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Porsche uses 40 different materials for interior of new Panamera

Written by Nizam Shaikh

Porsche vehicles are highly individualised and come with more than 600 visible components offering an amalgamation of colour schemes in an extremely complex procedure. Porsche offers five single-tone colours and five further two-tone variants for the interiors of the Porsche Panamera and every detail from the carpets to the roof lining must be of the same colour and compatible in every lighting situation. Porsche now reveals how the brand ensures that the colours and materials match their tone in the new Panamera through intensive “colour-matching” techniques used by the brand.

Colour Matching

‘Style Porsche’ defines the interior colours and creates a master colour sample to evaluate paints, plastics, leathers, fabrics, films, carpets and threads. The challenge is to produce the same colour tone on every single part without having a clash. The result is visible only when every part goes on the car and produces a uniform picture when matched to other visible components of the same colour. As the human eye can perceive even the slightest variation the finest differences in colour or gloss level are distinguishable. The objective of colour matching is to create a uniform colour in production vehicles, for example, the Marsala-coloured interior on the Porsche Panamera is a harmonious match to the vehicle.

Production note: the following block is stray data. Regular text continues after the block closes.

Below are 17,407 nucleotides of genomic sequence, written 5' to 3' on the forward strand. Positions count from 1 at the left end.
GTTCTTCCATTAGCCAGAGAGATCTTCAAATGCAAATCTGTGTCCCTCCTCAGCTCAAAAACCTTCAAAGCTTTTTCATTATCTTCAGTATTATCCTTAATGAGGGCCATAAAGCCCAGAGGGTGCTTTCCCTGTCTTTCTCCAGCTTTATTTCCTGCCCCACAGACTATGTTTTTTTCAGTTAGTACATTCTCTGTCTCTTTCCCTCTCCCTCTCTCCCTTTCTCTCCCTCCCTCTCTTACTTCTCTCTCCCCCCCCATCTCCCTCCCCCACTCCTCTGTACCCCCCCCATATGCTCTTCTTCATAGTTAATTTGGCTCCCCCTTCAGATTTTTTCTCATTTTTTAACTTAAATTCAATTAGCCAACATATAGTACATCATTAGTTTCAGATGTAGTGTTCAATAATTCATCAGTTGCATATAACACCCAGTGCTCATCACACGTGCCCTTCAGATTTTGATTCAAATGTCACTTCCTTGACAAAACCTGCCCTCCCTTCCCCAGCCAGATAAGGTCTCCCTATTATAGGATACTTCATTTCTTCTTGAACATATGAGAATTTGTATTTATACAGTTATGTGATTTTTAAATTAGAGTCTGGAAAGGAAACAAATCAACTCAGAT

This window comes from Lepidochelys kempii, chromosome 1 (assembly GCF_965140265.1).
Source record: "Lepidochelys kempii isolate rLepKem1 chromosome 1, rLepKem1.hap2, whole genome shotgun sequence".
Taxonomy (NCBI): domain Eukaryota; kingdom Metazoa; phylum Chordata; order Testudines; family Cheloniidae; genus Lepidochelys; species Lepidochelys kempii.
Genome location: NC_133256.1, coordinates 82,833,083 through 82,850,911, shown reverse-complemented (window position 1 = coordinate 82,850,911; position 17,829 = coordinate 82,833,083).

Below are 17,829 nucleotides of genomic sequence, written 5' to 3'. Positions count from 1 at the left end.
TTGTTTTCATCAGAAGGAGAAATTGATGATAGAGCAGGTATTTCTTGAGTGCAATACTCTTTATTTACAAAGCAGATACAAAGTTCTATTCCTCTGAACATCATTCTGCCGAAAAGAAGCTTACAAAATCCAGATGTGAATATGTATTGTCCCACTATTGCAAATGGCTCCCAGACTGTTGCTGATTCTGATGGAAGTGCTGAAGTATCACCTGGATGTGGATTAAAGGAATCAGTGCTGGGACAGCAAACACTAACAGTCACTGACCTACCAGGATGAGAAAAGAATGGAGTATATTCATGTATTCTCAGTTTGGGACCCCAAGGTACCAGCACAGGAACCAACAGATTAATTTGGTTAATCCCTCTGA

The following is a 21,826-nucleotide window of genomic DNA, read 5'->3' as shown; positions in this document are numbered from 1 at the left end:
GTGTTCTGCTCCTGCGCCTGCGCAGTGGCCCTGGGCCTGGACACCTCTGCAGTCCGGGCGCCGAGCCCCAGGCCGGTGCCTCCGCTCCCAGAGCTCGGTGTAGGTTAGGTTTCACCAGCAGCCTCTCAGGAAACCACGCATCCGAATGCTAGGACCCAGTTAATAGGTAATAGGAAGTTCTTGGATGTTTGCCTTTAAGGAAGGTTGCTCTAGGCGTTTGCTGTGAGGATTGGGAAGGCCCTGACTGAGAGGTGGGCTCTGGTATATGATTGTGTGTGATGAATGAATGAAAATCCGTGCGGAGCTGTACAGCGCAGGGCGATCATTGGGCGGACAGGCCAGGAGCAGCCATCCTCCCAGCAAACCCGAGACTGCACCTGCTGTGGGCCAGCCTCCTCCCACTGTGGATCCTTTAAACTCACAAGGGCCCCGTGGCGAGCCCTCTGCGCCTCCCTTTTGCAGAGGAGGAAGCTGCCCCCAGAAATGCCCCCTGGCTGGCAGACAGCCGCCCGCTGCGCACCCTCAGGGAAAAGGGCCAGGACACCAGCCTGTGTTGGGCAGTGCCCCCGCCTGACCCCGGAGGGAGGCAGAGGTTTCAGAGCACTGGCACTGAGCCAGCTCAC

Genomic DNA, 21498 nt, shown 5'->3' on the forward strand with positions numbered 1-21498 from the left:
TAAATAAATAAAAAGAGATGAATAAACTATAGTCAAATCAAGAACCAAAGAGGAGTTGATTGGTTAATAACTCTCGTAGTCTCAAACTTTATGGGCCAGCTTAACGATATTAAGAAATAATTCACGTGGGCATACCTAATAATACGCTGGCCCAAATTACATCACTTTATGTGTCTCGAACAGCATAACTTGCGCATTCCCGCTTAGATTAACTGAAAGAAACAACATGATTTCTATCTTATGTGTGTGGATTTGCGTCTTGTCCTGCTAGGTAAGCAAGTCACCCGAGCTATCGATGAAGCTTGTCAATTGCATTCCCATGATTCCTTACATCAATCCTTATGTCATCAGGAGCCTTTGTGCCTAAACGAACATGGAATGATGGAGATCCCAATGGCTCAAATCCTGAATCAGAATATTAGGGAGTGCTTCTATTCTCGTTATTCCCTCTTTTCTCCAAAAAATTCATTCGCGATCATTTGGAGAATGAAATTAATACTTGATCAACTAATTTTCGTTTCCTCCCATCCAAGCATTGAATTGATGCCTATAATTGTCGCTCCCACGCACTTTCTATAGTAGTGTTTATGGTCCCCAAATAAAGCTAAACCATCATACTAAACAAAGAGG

The Road to Production

Porsche uses 40 different materials for the interiors of the new Panamera and the fine-tuning process takes place in a special lighting booth. The process starts 18 months before the run-up to production. Porsche reveals that the earlier stages start from white and go up to purple but do not match the Marsala red master. Five factors play an important role in component manufacturing – the material, the tool, the process, the process parameters and the colour pigment mixtures. Porsche develops each colour tone using different pigment formulations, however, each formula reacts slightly differently depending on the material or process. This may lead to a deviation in the colour tone of the finished part as per specification.


Four colour examinations take place before the new interior colour can go into series production. This includes the installation of all 600 components in a body in white, which reveals any discrepancies. The deviation is recorded using a spectrophotometer which reveals the miscalculations, for example, the formula may contain the correct amount of red, but a little too much blue, and is just slightly too dark. The brand uses the calculated values to make corrections and bring them to the target specification. But the tough part in the process is Metamerism, a phenomenon that occurs when two colours seem to match in a certain lighting condition but not in another. For example, the component may correspond to the colour Marsala in daylight but show colour deviations in artificial light, such as a garage. Therefore the brand must mix the pigments using a special technique that there is always a uniform colour tone in at least three standard lighting conditions.

The Objective

The objective of colour matching is to create a harmonised colour effect, to the human eye, in the whole passenger compartment creating a general feeling of contentment.